Japanese Curry Powder (カレー粉)
If you’ve been following along on the blog for very long, you may know that perfecting a Japanese curry from scratch that rivals the instant roux blocks sold in Japan has been a personal obsession for a good part of my life. I think I got there with version 4 of my Japanese Curry Recipe, but I’d still get one complaint: the recipe wasn’t really from scratch because I didn’t make my own curry powder.
Japanese curry powder is a unique blend of South Asian and East Asian spices with Western herbs, giving Japanese curry its trademark flavor. S&B brand is the most common one found outside of Japan. Still, its availability is generally limited to Japanese supermarkets, so I’ve been working on my own blend for over a decade. Through trial and error, I narrowed in on the taste, but it was never quite right.
Recently, I found a make-your-own-curry-powder-at-home kit. It’s made by Gaban, a major spice company in Japan, and a subsidiary of House Foods. Aside from being one of the largest Japanese food companies, House Foods got its name from one of its first products, “House Curry.” This was the first mass-produced instant curry mix in Japan, dating back to 1926. I figured if anyone knows the secret to the flavor of Japanese curry, it’s them, so I picked up a few sets to give it a shot.
The good news is that the curry powder is good. I actually like it better than S&B’s curry powder which is the benchmark for Japanese curry these days. Because all of the spices are individually packaged and labeled, I was able to reverse engineer a recipe.
The bad news is that it includes 20 different spices, herbs, and aromatics. This is almost double the number of spices I was working with, which explains why I couldn’t replicate the taste. If you live in Japan, I highly recommend just buying Gaban’s set as it will save you a lot of money and time. If you live in an area where Japanese curry powder is not available, then this recipe is for you!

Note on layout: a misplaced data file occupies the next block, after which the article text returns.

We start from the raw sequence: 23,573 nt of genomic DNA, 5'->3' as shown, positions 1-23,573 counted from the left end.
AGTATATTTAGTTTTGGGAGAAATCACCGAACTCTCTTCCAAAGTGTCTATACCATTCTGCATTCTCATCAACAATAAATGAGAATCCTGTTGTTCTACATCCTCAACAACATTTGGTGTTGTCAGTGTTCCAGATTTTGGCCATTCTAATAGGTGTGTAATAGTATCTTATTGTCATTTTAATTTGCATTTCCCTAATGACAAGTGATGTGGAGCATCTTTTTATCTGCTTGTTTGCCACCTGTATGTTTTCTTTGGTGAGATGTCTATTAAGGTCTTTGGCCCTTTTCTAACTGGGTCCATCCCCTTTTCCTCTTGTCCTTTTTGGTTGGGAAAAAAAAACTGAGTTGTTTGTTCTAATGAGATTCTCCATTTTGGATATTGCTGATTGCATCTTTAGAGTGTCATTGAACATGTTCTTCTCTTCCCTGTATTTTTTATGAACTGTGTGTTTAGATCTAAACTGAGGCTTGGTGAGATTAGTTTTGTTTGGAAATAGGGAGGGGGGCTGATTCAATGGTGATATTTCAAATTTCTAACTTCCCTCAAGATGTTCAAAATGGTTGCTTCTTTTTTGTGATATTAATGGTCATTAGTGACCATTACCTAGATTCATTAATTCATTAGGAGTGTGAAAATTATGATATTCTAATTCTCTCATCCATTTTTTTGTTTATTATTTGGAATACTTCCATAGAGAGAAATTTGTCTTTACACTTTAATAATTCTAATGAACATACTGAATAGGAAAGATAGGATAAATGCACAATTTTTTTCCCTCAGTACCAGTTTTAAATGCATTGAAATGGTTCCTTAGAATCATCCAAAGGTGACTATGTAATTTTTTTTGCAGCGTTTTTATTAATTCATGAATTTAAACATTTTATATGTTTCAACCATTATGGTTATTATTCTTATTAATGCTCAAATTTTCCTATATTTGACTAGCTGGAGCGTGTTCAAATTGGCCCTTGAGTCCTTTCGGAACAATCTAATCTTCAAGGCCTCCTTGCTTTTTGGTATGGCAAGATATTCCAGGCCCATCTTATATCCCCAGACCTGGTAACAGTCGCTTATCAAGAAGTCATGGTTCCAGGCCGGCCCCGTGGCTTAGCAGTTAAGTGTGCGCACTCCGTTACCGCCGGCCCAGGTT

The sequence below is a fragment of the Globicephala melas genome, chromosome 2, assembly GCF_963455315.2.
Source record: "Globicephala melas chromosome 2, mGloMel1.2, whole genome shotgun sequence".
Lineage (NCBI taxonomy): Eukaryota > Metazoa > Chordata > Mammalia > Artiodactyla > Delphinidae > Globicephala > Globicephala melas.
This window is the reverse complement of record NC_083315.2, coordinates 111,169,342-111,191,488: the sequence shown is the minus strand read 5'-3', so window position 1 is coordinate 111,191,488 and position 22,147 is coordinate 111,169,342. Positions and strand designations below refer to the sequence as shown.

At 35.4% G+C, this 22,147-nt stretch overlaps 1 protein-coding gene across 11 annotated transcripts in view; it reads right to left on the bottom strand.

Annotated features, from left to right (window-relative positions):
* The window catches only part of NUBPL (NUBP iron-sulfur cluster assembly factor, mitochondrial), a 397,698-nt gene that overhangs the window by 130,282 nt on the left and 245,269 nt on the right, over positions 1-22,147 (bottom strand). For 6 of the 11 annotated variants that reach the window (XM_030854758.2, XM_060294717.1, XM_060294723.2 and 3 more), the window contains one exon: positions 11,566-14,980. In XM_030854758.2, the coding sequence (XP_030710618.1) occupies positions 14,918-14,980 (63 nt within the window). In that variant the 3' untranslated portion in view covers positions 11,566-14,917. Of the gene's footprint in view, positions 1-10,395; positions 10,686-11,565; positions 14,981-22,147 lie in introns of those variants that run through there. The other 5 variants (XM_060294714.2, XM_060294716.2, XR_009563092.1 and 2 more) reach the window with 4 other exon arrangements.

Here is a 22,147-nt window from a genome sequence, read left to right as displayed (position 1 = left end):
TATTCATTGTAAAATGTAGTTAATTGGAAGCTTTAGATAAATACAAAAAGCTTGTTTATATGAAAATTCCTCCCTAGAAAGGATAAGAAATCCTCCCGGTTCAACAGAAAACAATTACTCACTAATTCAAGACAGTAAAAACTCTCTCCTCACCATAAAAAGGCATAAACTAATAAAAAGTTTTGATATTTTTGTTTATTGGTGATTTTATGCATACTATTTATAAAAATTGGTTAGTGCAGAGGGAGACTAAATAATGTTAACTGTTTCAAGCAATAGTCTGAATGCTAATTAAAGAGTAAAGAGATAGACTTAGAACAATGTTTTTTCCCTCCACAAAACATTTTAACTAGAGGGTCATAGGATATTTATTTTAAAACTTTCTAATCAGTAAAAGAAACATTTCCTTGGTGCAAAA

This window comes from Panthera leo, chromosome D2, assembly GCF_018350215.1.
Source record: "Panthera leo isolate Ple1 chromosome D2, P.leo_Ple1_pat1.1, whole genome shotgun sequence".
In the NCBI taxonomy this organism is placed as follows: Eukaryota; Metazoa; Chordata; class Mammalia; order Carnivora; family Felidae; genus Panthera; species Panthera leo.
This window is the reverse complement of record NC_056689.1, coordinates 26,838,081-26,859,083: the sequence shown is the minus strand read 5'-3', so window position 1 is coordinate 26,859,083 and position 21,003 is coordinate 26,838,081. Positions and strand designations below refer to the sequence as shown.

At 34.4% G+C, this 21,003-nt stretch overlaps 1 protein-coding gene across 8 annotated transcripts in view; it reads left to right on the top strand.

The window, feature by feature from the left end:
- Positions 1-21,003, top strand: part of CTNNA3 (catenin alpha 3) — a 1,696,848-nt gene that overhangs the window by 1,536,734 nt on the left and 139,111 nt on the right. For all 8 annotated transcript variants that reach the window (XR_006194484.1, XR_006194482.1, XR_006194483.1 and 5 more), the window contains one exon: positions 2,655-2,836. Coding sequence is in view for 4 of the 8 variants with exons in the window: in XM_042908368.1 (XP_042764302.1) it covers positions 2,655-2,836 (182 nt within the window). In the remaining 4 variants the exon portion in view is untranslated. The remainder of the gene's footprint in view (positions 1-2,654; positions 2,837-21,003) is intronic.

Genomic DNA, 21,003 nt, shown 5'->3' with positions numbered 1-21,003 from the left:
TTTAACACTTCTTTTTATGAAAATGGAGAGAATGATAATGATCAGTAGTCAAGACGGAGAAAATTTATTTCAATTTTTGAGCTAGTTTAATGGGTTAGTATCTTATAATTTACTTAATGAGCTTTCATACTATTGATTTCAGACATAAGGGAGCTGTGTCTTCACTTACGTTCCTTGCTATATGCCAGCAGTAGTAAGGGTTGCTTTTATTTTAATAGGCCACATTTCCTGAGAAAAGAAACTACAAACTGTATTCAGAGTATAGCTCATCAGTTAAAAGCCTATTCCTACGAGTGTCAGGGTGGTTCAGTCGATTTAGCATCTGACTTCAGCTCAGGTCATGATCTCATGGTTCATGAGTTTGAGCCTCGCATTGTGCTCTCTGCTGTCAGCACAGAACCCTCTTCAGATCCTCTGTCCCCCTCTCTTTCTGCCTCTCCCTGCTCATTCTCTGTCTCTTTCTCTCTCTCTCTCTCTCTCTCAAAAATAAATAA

Why This Recipe Works?
- A mix of traditional South Asian spices like turmeric, cumin, coriander, and fenugreek with East Asian spices like star anise and mandarin peel along with Western herbs like dill, sage, and thyme gives this curry powder a complex flavor profile that balances sweet and savory aromas with herbal and citrus notes.
- Adding some oil and toasting the spices helps bring out and redistribute the aroma in the spices.
- Aging the curry powder for a few days helps the flavors of the individual ingredients meld together.
Ingredients for Japanese Curry Powder
- Savory spices – Curry powder generally contains a mix of savory and sweet spices, and this one includes turmeric, cumin, coriander, fenugreek, fennel, and black pepper in the savory column.
- Sweet spices – Sweet spices aren’t literally sweet, but they have aromas that are generally associated with sweet foods. This curry powder includes cinnamon, allspice, cardamom, cloves, star anise, and nutmeg.
- Citrus peel – One of the defining characteristics of Japanese curry powder is its strong citrus flavor. In this blend, dried mandarin orange peel powder is added, but I’ve also seen blends using powdered yuzu zest. The thing that surprised me here is how much of it is added (it makes up about 10% of the curry powder).
- Chili pepper – Four grams of cayenne pepper is where this curry powder gets its heat. As far as curry goes, it’s a relatively mild heat level, so you can double or even triple the amount if you like it hotter.
- Herbs – Japanese curry powder somewhat surprisingly contains Western herbs such as dill, sage, thyme, and bay leaves, none of which are commonly used in Japanese cuisine.
- Aromatics – Garlic powder and ginger powder
- Neutral oil – Because many aromatic compounds in the spices are oil-soluble, adding a small amount of oil when toasting the spices helps draw out and meld their flavors.